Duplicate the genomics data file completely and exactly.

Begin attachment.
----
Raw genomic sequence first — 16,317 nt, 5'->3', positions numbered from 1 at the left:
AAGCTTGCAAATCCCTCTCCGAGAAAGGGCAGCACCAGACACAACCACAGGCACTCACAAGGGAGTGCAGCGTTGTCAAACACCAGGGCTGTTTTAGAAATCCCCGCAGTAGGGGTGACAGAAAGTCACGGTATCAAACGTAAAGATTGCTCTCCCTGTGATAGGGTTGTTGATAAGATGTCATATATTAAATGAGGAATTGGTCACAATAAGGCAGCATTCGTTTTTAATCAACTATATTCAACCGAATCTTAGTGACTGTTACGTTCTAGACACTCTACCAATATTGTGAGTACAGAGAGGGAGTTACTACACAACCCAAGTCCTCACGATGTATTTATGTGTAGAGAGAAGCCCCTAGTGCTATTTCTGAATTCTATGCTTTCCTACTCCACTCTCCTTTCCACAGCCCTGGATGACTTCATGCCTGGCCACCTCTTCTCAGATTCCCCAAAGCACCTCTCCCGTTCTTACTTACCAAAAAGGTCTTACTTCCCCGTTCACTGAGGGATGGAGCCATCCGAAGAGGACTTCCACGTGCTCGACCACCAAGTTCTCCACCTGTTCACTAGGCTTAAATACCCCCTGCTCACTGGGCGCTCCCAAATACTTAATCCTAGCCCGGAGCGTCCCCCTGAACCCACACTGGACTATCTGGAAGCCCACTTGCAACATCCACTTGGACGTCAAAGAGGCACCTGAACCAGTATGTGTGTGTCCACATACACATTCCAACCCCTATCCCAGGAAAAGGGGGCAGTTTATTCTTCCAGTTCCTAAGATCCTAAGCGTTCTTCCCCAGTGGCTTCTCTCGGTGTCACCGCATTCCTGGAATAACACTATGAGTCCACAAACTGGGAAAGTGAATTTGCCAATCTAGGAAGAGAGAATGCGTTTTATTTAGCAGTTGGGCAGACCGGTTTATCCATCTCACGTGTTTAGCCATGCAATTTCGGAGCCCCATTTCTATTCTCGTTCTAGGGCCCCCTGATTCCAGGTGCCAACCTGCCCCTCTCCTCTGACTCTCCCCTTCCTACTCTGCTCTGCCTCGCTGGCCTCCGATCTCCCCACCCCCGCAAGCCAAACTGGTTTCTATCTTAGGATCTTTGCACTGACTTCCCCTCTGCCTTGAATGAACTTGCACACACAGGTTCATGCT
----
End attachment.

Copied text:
Raw genomic sequence first — 16,317 nt, 5'->3', positions numbered from 1 at the left:
AAGCTTGCAAATCCCTCTCCGAGAAAGGGCAGCACCAGACACAACCACAGGCACTCACAAGGGAGTGCAGCGTTGTCAAACACCAGGGCTGTTTTAGAAATCCCCGCAGTAGGGGTGACAGAAAGTCACGGTATCAAACGTAAAGATTGCTCTCCCTGTGATAGGGTTGTTGATAAGATGTCATATATTAAATGAGGAATTGGTCACAATAAGGCAGCATTCGTTTTTAATCAACTATATTCAACCGAATCTTAGTGACTGTTACGTTCTAGACACTCTACCAATATTGTGAGTACAGAGAGGGAGTTACTACACAACCCAAGTCCTCACGATGTATTTATGTGTAGAGAGAAGCCCCTAGTGCTATTTCTGAATTCTATGCTTTCCTACTCCACTCTCCTTTCCACAGCCCTGGATGACTTCATGCCTGGCCACCTCTTCTCAGATTCCCCAAAGCACCTCTCCCGTTCTTACTTACCAAAAAGGTCTTACTTCCCCGTTCACTGAGGGATGGAGCCATCCGAAGAGGACTTCCACGTGCTCGACCACCAAGTTCTCCACCTGTTCACTAGGCTTAAATACCCCCTGCTCACTGGGCGCTCCCAAATACTTAATCCTAGCCCGGAGCGTCCCCCTGAACCCACACTGGACTATCTGGAAGCCCACTTGCAACATCCACTTGGACGTCAAAGAGGCACCTGAACCAGTATGTGTGTGTCCACATACACATTCCAACCCCTATCCCAGGAAAAGGGGGCAGTTTATTCTTCCAGTTCCTAAGATCCTAAGCGTTCTTCCCCAGTGGCTTCTCTCGGTGTCACCGCATTCCTGGAATAACACTATGAGTCCACAAACTGGGAAAGTGAATTTGCCAATCTAGGAAGAGAGAATGCGTTTTATTTAGCAGTTGGGCAGACCGGTTTATCCATCTCACGTGTTTAGCCATGCAATTTCGGAGCCCCATTTCTATTCTCGTTCTAGGGCCCCCTGATTCCAGGTGCCAACCTGCCCCTCTCCTCTGACTCTCCCCTTCCTACTCTGCTCTGCCTCGCTGGCCTCCGATCTCCCCACCCCCGCAAGCCAAACTGGTTTCTATCTTAGGATCTTTGCACTGACTTCCCCTCTGCCTTGAATGAACTTGCACACACAGGTTCATGCT